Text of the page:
Cell and gene therapies represent an important scientific and medical advancement for patients suffering from a variety of serious disorders. Products including Kymriah, Yescarta, and Luxturna have been launched, and many others are advancing to late stage development. With this progress, payers, government agencies, manufacturers, and other stakeholders are focusing on the development of workable pricing models to support these therapies. Prices for these products represent the value that the therapies bring to patients and to healthcare systems over time and help to drive further innovation across the sector — and that includes innovation in manufacturing. Indeed, earlier this year at World Advanced Therapies & Regenerative Medicine (WATRM) Congress in London, it was predicted that manufacturing will be a major future differentiator between therapy companies, since phases of development for these therapies are so rapid that companies must consider it from the beginning of development if they are to be prepared in time for commercialization. Special designations granted by the FDA for therapies allow manufacturers to pursue condensed pathways to market.
I spoke to Dr. Paul Lammers, MD, MSc, president, CEO, and Director of Triumvira Immunologics about the therapy pricing and manufacturing’s role in it. Dr. Lammers explains that the advent of T-cell therapies is providing hope for a potential curative treatment for patients facing life-threatening diseases such as leukemias and lymphomas. “However, the current price tags for these therapies (Novartis’ Kymriah $475,000, and Kite Pharma/Gilead’s Yescarta $ 373,000, per treatment, respectively) coupled with increased use and variable response rates, begs the question: what strategies might be followed to reduce these costs and allow broader patient access to these promising therapies?”
One strategy employs the development of allogeneic (“off-the-shelf”) instead of autologous T-cell therapies made specifically for each patient and taking more than three weeks of lab work to make. An allogeneic approach could therefore reduce manufacturing and processing costs.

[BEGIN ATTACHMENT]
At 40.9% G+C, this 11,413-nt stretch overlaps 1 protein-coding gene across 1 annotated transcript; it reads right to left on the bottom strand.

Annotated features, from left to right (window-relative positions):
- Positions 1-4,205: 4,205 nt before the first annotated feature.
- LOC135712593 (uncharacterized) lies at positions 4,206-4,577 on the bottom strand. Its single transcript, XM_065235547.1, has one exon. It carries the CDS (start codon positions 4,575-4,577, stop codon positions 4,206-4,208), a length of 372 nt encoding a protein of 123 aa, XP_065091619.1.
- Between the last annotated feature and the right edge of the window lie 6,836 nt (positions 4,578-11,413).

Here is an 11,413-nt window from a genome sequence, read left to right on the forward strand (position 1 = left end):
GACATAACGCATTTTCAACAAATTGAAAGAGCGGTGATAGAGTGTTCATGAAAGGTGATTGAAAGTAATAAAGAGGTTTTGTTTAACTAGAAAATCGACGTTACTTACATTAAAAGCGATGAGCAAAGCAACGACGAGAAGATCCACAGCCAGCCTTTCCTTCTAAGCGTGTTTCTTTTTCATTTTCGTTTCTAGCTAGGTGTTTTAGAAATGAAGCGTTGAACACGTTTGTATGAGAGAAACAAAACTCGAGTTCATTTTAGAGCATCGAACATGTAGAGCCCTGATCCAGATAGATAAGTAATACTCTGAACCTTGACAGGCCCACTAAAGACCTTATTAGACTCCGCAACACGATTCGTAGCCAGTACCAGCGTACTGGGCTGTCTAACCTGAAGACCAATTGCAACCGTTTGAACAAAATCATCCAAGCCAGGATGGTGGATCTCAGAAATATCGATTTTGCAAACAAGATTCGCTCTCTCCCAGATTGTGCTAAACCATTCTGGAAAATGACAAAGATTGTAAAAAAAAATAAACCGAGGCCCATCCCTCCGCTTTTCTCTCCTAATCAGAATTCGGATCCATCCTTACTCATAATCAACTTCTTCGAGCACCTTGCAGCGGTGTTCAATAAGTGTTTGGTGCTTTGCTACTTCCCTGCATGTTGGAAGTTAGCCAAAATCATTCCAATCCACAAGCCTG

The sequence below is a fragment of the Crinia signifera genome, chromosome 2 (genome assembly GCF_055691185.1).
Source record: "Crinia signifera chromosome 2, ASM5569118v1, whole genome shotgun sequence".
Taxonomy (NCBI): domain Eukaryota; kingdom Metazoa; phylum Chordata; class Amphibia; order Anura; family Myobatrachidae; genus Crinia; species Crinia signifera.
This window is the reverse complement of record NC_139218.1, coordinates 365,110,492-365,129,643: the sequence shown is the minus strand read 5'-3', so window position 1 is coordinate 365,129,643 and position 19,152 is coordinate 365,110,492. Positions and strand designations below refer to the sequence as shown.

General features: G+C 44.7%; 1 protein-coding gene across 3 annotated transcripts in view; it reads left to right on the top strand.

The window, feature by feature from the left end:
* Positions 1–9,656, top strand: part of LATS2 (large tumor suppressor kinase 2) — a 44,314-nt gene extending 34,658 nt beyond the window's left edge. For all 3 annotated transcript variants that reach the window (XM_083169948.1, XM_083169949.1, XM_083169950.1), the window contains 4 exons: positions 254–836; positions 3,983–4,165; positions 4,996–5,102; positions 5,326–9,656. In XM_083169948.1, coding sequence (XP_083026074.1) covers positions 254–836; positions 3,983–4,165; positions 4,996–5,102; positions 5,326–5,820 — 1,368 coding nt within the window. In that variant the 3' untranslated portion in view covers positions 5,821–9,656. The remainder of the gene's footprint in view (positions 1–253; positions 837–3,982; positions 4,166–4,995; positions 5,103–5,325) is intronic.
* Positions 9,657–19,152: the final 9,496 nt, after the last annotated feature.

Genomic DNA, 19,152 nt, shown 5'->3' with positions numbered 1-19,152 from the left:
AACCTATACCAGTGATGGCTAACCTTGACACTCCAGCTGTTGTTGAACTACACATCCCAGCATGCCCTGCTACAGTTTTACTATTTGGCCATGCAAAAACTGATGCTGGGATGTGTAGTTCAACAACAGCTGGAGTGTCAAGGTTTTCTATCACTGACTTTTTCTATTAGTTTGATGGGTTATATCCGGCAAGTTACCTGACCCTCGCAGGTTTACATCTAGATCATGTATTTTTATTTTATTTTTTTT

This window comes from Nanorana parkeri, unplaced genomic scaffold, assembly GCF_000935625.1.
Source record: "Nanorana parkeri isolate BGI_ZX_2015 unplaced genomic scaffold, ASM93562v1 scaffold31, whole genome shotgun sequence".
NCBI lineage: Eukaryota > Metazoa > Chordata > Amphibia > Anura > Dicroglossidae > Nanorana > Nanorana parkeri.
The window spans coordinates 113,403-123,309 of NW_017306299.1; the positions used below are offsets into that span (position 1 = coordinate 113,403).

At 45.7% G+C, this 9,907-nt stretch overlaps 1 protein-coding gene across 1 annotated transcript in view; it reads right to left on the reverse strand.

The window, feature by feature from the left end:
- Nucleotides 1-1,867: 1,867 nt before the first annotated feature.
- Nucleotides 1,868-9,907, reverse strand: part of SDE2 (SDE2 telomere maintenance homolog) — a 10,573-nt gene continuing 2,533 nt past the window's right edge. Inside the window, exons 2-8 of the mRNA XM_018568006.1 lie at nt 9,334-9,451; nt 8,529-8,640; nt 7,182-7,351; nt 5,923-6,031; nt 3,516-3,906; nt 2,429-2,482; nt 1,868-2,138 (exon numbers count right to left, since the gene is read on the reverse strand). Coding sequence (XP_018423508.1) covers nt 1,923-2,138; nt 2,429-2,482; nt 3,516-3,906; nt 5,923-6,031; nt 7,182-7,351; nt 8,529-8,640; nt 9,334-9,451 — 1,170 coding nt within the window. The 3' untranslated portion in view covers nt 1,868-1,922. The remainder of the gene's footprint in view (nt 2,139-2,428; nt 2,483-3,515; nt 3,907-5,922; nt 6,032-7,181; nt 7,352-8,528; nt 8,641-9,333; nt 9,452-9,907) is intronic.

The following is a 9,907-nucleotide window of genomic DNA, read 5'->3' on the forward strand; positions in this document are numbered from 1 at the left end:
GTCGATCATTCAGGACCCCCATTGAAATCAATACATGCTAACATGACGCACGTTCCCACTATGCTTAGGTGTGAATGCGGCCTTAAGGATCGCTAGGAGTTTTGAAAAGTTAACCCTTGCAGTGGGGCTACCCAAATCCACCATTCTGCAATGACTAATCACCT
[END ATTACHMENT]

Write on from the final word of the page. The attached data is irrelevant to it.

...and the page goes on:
Another strategy would focus on the full automation of T-cell therapy production to minimize cost by reducing the necessary footprint in manufacturing facilities. Dr. Lammers explains that increased manufacturing capacity will drive down costs. “There is a strong movement in the T-cell manufacturing world to move towards the use of fully automated systems, (i.e. you put the patient’s leukaphoresis material in, and 10-14 days later, the finished CAR-T or TAC-T cells are ready to be re-infused into the patient),” says Dr. Lammers. “Then, you insert a new cartridge, and the system is ready to process the next patient’s materials. These systems are small, about the size of a small microwave and can be stacked, so the actual footprint needed would be far smaller than the current process used.”
From managing labor costs and reducing capital outlay to eliminating idle capacity concerns, innovations in manufacturing, particularly where partnership with CMOs is concerned, may directly impact long-term viability and sustainability of the therapy as a commercialized product.